The real comparison should be the true cost or ‘fully burdened cost’ of getting the fuel to field diesel generators in the most difficult and remote locations.  In these circumstances the cost of fuel is much higher – for example, the US military calculates that the cost of transporting fuel to the most remote Forward Operating Bases (FOBs) in Afghanistan was more than $400 a gallon.

Renovagen says that the 45 Commando Royal Marines have used the Fast Fold system and given positive reviews. In a Command and Staff Training Exercise in Scotland a couple years back, they replaced some of their 2 kW Lightweight Field Generators (LFGs) at their field headquarters with a Renovagen system and claimed it saved 87% of the fuel they would normally use.

The Fast Fold management system can also be connected to a diesel generator to operate in a hybrid mode. Providing the diesel generator has an automatic start-stop, the Fast Fold system can automatically fire it up once its own batteries have run low.  The Fast Fold management system runs the generator at about 80% – which is more fuel-efficient – to charge the batteries, and will be automatically switched off once the batteries are full, minimizing fuel burn on the generator.

A common observation from those working with this hybrid setup is that this reduces the noise of power generation – greatly improving the quality of the workspace. This also has military implication for stealth – reduced noise, and reduced heat signature to be spotted by drones. Some companies are also working on different-colored solar panels, which will make camouflaged solar panels a possibility.

For military and humanitarian relief especially, the advantage of switching to solar goes beyond just fuel cost savings. In both war and disaster, fuel supplies can come under threat from accident, enemy action, or theft. A localized power supply makes operations more resilient, and relieves manpower from transporting fuel securely to the destination.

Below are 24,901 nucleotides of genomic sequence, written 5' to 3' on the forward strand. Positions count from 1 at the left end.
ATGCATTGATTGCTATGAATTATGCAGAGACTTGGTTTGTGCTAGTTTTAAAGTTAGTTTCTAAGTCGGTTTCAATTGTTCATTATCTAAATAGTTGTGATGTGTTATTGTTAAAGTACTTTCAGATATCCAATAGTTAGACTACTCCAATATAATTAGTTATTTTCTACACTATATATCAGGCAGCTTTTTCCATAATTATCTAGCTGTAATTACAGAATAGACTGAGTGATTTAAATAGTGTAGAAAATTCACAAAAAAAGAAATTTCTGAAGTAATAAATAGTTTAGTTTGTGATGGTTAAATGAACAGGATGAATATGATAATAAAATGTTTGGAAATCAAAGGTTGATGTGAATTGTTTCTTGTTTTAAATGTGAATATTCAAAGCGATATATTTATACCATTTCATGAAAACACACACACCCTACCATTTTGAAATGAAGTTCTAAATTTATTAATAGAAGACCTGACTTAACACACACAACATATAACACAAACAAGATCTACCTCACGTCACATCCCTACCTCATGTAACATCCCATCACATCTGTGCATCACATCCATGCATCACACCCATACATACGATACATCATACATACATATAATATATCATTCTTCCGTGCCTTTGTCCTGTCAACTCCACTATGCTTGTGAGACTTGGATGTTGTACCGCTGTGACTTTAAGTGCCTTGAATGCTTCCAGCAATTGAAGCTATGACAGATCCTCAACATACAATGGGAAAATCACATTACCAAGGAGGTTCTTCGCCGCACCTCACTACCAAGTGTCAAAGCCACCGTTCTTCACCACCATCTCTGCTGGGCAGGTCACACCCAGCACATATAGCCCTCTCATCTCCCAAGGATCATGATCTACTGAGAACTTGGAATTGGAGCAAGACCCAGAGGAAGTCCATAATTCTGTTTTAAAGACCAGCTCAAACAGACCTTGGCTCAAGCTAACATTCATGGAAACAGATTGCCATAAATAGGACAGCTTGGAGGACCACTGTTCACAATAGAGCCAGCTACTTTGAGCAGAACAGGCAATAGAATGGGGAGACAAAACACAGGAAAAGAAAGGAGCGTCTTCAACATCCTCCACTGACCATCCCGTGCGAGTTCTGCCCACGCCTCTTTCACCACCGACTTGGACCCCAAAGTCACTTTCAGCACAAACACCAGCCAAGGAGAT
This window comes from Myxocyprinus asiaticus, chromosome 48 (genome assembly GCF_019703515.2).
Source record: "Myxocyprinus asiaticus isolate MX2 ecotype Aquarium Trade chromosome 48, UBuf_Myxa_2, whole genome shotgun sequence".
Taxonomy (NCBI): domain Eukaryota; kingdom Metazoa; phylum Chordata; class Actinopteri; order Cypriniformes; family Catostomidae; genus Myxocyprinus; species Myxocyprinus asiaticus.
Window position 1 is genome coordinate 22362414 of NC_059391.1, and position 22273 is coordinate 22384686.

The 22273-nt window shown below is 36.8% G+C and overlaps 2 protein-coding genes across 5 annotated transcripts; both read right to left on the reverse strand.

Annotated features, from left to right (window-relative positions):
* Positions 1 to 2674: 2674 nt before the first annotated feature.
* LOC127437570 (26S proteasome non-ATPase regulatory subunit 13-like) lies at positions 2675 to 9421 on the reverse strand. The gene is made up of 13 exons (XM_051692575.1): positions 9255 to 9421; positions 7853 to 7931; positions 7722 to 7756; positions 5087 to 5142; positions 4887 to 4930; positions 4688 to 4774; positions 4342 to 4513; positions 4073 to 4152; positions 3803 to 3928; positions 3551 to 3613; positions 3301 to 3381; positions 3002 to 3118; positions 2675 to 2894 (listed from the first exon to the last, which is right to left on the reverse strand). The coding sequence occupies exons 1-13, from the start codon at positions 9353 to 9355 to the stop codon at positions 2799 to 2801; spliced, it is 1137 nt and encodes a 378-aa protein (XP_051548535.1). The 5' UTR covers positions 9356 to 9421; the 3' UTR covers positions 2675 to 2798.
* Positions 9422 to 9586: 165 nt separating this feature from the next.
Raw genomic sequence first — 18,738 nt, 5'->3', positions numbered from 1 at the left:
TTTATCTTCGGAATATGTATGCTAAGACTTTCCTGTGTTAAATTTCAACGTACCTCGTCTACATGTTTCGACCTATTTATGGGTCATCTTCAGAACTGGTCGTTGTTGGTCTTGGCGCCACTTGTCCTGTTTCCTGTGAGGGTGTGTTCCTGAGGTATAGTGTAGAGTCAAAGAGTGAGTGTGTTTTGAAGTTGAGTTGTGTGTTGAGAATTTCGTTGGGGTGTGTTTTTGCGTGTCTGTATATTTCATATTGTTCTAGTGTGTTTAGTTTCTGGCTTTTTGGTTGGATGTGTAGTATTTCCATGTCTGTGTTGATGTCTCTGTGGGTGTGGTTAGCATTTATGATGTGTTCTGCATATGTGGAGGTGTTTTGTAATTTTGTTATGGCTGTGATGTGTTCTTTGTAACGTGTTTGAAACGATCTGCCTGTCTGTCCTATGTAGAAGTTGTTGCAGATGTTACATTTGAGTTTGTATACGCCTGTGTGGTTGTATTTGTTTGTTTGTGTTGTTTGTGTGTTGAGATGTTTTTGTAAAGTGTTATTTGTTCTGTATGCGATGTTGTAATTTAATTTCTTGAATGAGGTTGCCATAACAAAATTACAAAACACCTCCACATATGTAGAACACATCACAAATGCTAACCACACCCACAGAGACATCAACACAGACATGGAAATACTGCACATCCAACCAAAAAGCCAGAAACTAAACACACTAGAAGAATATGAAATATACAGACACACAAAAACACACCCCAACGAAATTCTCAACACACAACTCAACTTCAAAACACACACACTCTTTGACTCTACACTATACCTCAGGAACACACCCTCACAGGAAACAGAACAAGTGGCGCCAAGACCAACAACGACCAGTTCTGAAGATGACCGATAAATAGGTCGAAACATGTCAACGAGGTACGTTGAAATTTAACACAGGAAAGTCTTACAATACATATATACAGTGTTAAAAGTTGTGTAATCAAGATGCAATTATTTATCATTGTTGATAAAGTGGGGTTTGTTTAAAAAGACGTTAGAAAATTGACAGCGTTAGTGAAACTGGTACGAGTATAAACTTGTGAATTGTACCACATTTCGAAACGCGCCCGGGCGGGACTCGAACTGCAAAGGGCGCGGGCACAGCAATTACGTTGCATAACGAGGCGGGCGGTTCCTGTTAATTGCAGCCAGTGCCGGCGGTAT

Renovagen opened its USA office a little over a year ago, in Fort Lauderdale, Florida. Discussions have begun with the military there, and the office can be used to push into North America, Latin America and the Caribbean.

So far, two large American Telecoms companies have made one purchase each, in order to temporarily power remote towers. One company with an association with disaster relief says it may also use it in that capacity.

Another use-case being examined is mining. Despite the recent spread of solar-powered mining especially in Australia’s Pilbara and Chile’s Atacama deserts, well-established mining sites involve heavy-duty power or connection to the national grid: Renovagen’s systems, even the larger Rapid Roll, would be used more for powering prospecting work. We could see exploration happening in a hub-and-spoke format, with a central headquarters surrounded by drilling sites. The Fast Fold system could be brought along for powering the life support elements of the site: air con, lighting, computers, labs to analyse ores, and so on. Renovagen is in contact with several mining companies each in Chile, Australia and Latin America.

Agriculture is another promising avenue – deploying and re-deploying solar on unused, fallow land depending on the time of year.

The concept behind the founding of Renovagen comes from CEO John Hingley’s trekking in the Himalayas, using a portable fold-up solar panel to recharge his phone and laptop. When the 2011 earthquake struck in Katmandu, causing power outages in one province of Nepal, this made Hingley – wouldn’t it be great to scale the solar up? Renovagen was founded the next year.